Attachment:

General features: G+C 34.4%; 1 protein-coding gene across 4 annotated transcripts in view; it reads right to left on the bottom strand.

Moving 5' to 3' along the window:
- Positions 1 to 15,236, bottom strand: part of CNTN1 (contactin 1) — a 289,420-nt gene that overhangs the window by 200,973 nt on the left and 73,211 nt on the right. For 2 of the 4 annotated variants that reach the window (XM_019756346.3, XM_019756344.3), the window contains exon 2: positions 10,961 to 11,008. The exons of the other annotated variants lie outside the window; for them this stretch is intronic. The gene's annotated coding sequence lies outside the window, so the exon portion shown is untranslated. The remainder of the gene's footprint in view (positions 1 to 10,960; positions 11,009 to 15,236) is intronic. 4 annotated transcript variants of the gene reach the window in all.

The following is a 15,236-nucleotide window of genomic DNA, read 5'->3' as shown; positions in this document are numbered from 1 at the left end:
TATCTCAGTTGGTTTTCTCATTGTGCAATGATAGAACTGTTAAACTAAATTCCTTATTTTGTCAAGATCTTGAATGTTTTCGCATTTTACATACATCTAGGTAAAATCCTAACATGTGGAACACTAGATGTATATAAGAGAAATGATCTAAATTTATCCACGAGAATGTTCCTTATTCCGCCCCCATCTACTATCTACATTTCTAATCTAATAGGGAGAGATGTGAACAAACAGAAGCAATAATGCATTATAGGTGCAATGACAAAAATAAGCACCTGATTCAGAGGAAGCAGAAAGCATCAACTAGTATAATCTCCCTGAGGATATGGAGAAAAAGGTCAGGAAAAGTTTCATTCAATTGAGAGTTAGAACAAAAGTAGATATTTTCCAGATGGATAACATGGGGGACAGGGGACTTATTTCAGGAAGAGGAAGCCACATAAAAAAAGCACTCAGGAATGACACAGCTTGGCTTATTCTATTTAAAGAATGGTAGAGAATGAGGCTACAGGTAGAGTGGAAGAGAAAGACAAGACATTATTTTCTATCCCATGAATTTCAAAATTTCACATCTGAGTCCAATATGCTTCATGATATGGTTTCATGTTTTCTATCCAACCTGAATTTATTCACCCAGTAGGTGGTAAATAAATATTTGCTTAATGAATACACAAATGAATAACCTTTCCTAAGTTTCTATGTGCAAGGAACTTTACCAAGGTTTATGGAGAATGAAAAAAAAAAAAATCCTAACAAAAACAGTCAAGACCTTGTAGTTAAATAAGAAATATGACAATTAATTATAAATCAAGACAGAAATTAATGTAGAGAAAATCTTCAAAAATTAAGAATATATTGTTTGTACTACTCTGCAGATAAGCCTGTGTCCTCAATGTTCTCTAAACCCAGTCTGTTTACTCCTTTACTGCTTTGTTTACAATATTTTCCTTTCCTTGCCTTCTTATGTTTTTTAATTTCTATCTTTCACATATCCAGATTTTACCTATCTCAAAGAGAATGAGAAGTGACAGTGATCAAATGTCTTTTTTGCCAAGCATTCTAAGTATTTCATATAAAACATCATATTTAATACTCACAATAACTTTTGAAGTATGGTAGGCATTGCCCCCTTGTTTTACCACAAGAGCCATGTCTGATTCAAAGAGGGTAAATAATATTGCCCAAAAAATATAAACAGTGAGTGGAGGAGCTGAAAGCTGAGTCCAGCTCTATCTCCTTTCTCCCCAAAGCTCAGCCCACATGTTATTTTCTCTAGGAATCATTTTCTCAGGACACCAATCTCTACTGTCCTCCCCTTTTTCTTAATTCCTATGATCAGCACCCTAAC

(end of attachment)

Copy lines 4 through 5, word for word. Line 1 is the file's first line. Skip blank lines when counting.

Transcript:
The following is a 15,236-nucleotide window of genomic DNA, read 5'->3' as shown; positions in this document are numbered from 1 at the left end:
TATCTCAGTTGGTTTTCTCATTGTGCAATGATAGAACTGTTAAACTAAATTCCTTATTTTGTCAAGATCTTGAATGTTTTCGCATTTTACATACATCTAGGTAAAATCCTAACATGTGGAACACTAGATGTATATAAGAGAAATGATCTAAATTTATCCACGAGAATGTTCCTTATTCCGCCCCCATCTACTATCTACATTTCTAATCTAATAGGGAGAGATGTGAACAAACAGAAGCAATAATGCATTATAGGTGCAATGACAAAAATAAGCACCTGATTCAGAGGAAGCAGAAAGCATCAACTAGTATAATCTCCCTGAGGATATGGAGAAAAAGGTCAGGAAAAGTTTCATTCAATTGAGAGTTAGAACAAAAGTAGATATTTTCCAGATGGATAACATGGGGGACAGGGGACTTATTTCAGGAAGAGGAAGCCACATAAAAAAAGCACTCAGGAATGACACAGCTTGGCTTATTCTATTTAAAGAATGGTAGAGAATGAGGCTACAGGTAGAGTGGAAGAGAAAGACAAGACATTATTTTCTATCCCATGAATTTCAAAATTTCACATCTGAGTCCAATATGCTTCATGATATGGTTTCATGTTTTCTATCCAACCTGAATTTATTCACCCAGTAGGTGGTAAATAAATATTTGCTTAATGAATACACAAATGAATAACCTTTCCTAAGTTTCTATGTGCAAGGAACTTTACCAAGGTTTATGGAGAATGAAAAAAAAAAAAATCCTAACAAAAACAGTCAAGACCTTGTAGTTAAATAAGAAATATGACAATTAATTATAAATCAAGACAGAAATTAATGTAGAGAAAATCTTCAAAAATTAAGAATATATTGTTTGTACTACTCTGCAGATAAGCCTGTGTCCTCAATGTTCTCTAAACCCAGTCTGTTTACTCCTTTACTGCTTTGTTTACAATATTTTCCTTTCCTTGCCTTCTTATGTTTTTTAATTTCTATCTTTCACATATCCAGATTTTACCTATCTCAAAGAGAATGAGAAGTGACAGTGATCAAATGTCTTTTTTGCCAAGCATTCTAAGTATTTCATATAAAACATCATATTTAATACTCACAATAACTTTTGAAGTATGGTAGGCATTGCCCCCTTGTTTTACCACAAGAGCCATGTCTGATTCAAAGAGGGTAAATAATATTGCCCAAAAAATATAAACAGTGAGTGGAGGAGCTGAAAGCTGAGTCCAGCTCTATCTCCTTTCTCCCCAAAGCTCAGCCCACATGTTATTTTCTCTAGGAATCATTTTCTCAGGACACCAATCTCTACTGTCCTCCCCTTTTTCTTAATTCCTATGATCAGCACCCTAAC